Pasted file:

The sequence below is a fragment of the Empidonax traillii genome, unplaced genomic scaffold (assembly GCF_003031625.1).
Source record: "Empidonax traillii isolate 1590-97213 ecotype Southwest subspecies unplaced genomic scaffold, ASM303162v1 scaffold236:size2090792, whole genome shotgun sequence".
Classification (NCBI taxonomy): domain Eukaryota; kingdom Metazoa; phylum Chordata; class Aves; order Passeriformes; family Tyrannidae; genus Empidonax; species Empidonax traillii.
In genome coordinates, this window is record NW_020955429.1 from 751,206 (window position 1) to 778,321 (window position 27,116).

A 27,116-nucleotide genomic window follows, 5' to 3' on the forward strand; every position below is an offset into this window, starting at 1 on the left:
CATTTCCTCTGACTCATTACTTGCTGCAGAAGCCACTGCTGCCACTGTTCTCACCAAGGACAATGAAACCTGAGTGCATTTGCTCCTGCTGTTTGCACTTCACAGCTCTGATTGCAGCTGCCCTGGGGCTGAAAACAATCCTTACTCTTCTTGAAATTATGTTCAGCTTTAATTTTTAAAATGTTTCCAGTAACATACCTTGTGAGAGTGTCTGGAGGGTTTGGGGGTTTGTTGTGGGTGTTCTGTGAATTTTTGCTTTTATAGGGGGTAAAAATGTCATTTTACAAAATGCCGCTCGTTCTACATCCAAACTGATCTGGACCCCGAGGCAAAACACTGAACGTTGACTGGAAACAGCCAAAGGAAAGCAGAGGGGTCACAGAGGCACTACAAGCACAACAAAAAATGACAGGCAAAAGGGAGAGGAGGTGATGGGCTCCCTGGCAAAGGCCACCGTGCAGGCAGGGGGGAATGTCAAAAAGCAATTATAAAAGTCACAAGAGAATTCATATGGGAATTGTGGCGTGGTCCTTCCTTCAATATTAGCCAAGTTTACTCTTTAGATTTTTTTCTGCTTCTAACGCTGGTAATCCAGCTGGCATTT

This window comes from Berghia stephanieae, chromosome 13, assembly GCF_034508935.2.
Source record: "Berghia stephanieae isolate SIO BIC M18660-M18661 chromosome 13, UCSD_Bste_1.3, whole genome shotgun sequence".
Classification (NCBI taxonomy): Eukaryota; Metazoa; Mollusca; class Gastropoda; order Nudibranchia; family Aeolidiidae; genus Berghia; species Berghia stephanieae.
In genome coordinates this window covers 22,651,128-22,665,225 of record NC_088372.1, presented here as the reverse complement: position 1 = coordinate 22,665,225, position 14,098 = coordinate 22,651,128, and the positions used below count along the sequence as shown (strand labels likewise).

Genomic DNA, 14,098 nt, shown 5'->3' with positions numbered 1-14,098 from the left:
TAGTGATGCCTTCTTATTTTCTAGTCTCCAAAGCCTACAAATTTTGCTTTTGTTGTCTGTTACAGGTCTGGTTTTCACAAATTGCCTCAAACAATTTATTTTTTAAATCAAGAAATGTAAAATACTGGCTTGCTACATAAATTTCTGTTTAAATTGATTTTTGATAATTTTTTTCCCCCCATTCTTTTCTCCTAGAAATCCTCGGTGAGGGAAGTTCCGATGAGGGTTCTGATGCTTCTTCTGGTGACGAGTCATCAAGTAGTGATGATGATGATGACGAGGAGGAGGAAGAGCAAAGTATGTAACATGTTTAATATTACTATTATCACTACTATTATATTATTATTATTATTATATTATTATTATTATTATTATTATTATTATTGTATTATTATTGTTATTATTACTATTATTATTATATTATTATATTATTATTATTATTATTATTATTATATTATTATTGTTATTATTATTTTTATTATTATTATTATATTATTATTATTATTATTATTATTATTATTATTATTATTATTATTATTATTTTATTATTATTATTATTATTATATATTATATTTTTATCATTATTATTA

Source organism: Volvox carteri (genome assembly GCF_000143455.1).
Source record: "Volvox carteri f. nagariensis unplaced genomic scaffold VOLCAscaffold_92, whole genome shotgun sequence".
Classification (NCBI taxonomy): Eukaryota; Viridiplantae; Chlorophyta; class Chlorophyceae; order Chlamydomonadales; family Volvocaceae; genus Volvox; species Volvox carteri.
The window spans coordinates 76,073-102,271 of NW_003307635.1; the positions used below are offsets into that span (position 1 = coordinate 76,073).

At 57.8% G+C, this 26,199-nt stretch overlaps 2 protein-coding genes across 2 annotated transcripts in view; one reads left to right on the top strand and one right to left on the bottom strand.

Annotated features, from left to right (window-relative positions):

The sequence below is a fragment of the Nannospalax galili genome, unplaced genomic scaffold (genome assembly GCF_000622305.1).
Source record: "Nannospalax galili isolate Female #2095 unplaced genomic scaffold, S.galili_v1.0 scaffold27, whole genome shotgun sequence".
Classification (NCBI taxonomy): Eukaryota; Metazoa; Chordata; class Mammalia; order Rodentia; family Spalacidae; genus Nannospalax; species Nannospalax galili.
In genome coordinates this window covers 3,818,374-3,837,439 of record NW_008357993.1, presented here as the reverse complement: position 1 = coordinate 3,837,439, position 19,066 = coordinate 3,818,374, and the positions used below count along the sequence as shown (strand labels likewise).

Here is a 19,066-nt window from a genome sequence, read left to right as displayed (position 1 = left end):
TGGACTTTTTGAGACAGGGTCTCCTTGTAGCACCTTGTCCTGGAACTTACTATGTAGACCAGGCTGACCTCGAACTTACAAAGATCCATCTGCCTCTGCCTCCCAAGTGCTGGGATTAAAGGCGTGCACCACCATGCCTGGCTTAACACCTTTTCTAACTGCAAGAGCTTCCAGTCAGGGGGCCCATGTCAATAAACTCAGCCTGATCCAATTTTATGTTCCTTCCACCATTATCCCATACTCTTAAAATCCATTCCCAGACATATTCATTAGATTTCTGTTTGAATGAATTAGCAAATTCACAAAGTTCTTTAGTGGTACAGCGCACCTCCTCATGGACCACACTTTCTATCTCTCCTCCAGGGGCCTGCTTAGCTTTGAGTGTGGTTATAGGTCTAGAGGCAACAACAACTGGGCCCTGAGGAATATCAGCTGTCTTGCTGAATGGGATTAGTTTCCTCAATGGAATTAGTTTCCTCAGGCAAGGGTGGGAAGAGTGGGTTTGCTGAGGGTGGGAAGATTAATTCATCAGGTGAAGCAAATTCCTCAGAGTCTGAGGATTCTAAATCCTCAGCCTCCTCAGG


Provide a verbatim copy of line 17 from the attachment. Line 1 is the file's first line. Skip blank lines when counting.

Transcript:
At 57.8% G+C, this 26,199-nt stretch overlaps 2 protein-coding genes across 2 annotated transcripts in view; one reads left to right on the top strand and one right to left on the bottom strand.